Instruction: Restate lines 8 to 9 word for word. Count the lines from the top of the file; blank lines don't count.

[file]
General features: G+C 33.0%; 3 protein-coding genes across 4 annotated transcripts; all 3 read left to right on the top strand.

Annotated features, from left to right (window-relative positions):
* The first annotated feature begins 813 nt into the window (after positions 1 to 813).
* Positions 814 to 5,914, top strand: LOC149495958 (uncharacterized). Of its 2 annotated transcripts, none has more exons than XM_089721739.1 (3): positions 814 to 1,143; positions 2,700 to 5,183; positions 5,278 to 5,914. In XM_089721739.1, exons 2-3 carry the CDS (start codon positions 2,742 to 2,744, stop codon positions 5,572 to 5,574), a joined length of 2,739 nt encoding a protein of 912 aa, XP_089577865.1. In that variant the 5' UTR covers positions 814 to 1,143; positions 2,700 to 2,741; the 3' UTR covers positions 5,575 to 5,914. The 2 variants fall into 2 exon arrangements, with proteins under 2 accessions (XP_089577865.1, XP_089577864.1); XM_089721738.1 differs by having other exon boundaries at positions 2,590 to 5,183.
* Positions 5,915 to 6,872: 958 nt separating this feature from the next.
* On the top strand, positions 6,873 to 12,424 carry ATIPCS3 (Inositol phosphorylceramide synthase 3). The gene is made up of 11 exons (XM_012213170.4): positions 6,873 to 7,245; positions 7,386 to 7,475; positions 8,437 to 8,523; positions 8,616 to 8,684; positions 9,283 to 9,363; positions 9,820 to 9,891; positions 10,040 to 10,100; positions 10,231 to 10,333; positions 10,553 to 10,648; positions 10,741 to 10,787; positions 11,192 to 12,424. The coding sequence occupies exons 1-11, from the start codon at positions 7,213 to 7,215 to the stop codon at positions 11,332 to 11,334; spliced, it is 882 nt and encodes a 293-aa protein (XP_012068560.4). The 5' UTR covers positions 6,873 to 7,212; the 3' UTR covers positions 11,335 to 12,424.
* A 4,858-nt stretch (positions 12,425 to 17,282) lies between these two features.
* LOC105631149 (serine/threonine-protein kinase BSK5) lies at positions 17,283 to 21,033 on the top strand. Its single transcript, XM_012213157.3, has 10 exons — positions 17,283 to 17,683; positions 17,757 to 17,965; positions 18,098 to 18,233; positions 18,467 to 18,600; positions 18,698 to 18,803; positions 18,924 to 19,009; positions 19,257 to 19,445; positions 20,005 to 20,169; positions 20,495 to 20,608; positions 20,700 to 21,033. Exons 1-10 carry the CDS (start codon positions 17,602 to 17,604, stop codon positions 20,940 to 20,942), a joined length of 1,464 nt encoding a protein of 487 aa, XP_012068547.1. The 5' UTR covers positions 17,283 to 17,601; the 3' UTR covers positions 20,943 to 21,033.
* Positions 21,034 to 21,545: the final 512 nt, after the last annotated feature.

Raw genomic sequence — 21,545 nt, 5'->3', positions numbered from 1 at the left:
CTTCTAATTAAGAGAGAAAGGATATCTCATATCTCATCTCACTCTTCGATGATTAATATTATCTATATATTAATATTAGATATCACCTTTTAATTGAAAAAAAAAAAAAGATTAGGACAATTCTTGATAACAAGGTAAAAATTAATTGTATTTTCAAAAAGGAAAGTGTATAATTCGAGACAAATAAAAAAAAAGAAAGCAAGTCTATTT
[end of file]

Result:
* LOC105631149 (serine/threonine-protein kinase BSK5) lies at positions 17,283 to 21,033 on the top strand. Its single transcript, XM_012213157.3, has 10 exons — positions 17,283 to 17,683; positions 17,757 to 17,965; positions 18,098 to 18,233; positions 18,467 to 18,600; positions 18,698 to 18,803; positions 18,924 to 19,009; positions 19,257 to 19,445; positions 20,005 to 20,169; positions 20,495 to 20,608; positions 20,700 to 21,033. Exons 1-10 carry the CDS (start codon positions 17,602 to 17,604, stop codon positions 20,940 to 20,942), a joined length of 1,464 nt encoding a protein of 487 aa, XP_012068547.1. The 5' UTR covers positions 17,283 to 17,601; the 3' UTR covers positions 20,943 to 21,033.
* Positions 21,034 to 21,545: the final 512 nt, after the last annotated feature.